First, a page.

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Tax-News Cyprus Shipping Review 2012/13


By Tax-News.com Editorial
November 6, 2012


The Cypriot shipping industry has experienced strong growth since the creation of the shipping registry in 1963 and several ingredients have combined to make Cyprus one of the most important locations for a variety of maritime-related activities, including a benign tax regime, modern financial and legal infrastructure, low operating costs and geographical location at the junction of three continents.

As one of only two 'open' registries in the European Union (EU), it is estimated that the Cypriot fleet accounts for a quarter of all the ships registered in the EU; and the Cyprus shipping registry is the tenth-largest in the world. As a result, the sector makes a substantial contribution to the Cypriot economy, with recent figures indicating that shipping accounts for about 5% of gross domestic product.

Cyprus's shipping industry got off to a slow start however, and it wasn't until the 1980s that the rate of vessel registration accelerated rapidly; by 2000/2001, the Cypriot-registered fleet had reached a gross tonnage of almost 30 million from little more than 2 million gross tonnes in 1981. As of December 31, 2011, there were 1,840 ocean-going vessels exceeding 22 million gross tons on the jurisdiction's registry.

Cyprus is the biggest third party ship management centre in the EU, with about 60 ship management companies operating in the territory, and a substantial number of major ship management companies have chosen Cyprus in which to locate their headquarters. Other maritime-related activities which take place in Cyprus include bunkering, chartering, crewing, ship surveying, ship-broking, salvaging and marine insurance.

In recent years, the safety standards of the fleet have improved markedly, as evidenced by the removal of Cyprus from the Black List of the Paris and the Tokyo Memoranda of Understanding on Port State Control (Paris MOU and Tokyo MOU) and its promotion to the White List.

In April 2012, the Cypriot House of Representatives ratified the Maritime Labour Convention 2006 into the Cyprus national legislation. The Convention provides comprehensive rights and protection at work for the world's more than 1.2 million seafarers. The new labour standard consolidates and updates more than 68 international labour standards related to the Maritime sector adopted over the last 80 years. Cyprus became the 26th member state of the International Labour Organisation to ratify the Convention.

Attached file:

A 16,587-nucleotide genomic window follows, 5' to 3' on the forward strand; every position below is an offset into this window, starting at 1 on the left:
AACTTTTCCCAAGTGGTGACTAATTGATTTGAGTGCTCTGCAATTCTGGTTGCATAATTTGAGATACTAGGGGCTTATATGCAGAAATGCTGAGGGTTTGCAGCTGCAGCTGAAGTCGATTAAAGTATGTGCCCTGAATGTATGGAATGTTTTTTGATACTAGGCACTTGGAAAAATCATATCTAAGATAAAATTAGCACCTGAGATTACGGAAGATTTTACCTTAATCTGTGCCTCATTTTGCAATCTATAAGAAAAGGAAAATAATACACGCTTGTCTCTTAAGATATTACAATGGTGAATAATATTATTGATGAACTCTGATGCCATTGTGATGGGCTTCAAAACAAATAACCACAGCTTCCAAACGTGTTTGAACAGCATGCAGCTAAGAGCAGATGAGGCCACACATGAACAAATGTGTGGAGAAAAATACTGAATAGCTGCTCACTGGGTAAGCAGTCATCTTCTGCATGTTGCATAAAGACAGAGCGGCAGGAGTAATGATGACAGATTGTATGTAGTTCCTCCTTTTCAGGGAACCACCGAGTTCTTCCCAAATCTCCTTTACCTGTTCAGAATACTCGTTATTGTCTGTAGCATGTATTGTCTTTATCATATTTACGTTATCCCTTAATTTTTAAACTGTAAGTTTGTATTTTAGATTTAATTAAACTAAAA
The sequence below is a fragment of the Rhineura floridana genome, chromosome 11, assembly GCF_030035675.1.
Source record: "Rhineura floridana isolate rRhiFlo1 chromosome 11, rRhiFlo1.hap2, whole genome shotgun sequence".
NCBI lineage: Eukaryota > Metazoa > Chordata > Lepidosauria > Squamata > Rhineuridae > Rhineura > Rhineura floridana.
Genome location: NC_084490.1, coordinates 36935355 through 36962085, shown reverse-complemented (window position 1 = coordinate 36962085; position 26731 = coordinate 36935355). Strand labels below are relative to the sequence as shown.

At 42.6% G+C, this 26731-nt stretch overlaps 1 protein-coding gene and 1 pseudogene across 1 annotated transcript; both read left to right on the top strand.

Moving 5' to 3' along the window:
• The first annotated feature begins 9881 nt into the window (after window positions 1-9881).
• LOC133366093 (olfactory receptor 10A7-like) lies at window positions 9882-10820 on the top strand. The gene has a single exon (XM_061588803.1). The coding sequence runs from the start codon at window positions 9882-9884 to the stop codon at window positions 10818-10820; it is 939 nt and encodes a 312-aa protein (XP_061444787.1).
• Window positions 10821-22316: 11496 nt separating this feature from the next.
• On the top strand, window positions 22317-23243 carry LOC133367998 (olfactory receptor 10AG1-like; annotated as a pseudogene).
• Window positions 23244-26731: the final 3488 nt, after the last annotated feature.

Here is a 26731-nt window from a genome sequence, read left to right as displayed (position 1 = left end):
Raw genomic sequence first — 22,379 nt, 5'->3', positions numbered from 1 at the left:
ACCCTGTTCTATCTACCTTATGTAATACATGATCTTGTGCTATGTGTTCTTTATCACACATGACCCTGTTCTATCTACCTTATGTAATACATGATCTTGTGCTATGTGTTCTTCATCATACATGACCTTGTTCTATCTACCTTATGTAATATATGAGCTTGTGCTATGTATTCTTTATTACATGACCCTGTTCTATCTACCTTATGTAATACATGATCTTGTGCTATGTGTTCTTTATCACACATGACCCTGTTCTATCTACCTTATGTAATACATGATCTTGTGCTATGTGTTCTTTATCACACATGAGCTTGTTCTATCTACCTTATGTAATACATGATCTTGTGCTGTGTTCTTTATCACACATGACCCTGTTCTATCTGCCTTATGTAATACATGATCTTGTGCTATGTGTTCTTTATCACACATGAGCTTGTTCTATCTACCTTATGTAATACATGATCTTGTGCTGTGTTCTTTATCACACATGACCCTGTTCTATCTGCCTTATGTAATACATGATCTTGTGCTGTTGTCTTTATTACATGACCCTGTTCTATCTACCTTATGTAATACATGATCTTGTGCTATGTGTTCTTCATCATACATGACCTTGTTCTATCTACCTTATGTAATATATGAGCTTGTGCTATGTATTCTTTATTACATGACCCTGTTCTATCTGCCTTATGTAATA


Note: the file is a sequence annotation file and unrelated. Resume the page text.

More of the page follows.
The Cyprus maritime sector is largely centred on Limassol, which has the island's largest port, and this city houses a substantial maritime support network of freight operators, specialized legal firms, international logistics companies, ship financing brokerages, insurance agencies etc.

The Cyprus Shipping Chamber is the trade association of the shipping industry in Cyprus. Established in 1989 as the Cyprus Shipping Council, the Chamber's membership now includes all the major ship-owning, ship management and shipping-related companies based in the jurisdiction. According to the Chamber, members own and manage more than 2,000 vessels from Cyprus, exceeding 42 million gross tons, thus making it one of the largest national shipping associations in the world.

Since its formation, the Chamber has become an influential body in local maritime affairs and today no policy decisions concerning shipping matters are taken by the government without consulting the Council.

The Chamber also promotes the interests of Cyprus's shipping industry overseas through its membership and active participation in the International Chamber of Shipping, the International Shipping Federation, the Baltic and International Maritime Council, the European Community Shipowners' Associations, and the International Association of Independent Tanker Owners. In May 2012, Immediate Past President of the Cyprus Shipping Chamber Captain Dirk Fry, was re-elected for another year as one of the four Vice-Presidents of the International Chamber of Shipping, demonstrating Cyprus’s influence in the International Shipping community.

The policies of successive governments have helped to foster the shipping industry in Cyprus, especially in the area of taxation. At 10%, Cyprus has the lowest rate of corporate income tax in the EU, and recently a special tax regime was introduced for shipping companies (see below).

Cyprus also exempts international transport services from value-added tax when these services are rendered outside the EU while the income of crew and officers on board Cypriot-registered vessels is exempt from income tax.

Furthermore, there is no estate duty on inheritances of shares in a Cyprus shipping company, and no stamp duty is due on ship mortgage deeds.

Shipping companies can also take advantage of Cyprus's network of double tax treaties, which includes almost 50 countries (unusually for a 'low-tax' country) and Cyprus has entered into Bilateral Agreements of Cooperation in Merchant Shipping with 23 countries.

Other attractive features of Cypriot tax legislation include: tax exemption on dividends (although certain dividends are liable for the 'Special Defence Contribution') and on profits of foreign permanent establishments; and no withholding taxes on repatriated dividends, interest and most royalties. For further information on Cyprus Taxation please take a look at Cyprus Tax Facts 2011 prepared by Eurofast Taxand..

There are additionally no exchange controls by virtue of the country's membership of the EU, which it joined in 2004, and 100% foreign ownership is allowed in most sectors of the economy, although there are certain restrictions under Cypriot shipping law.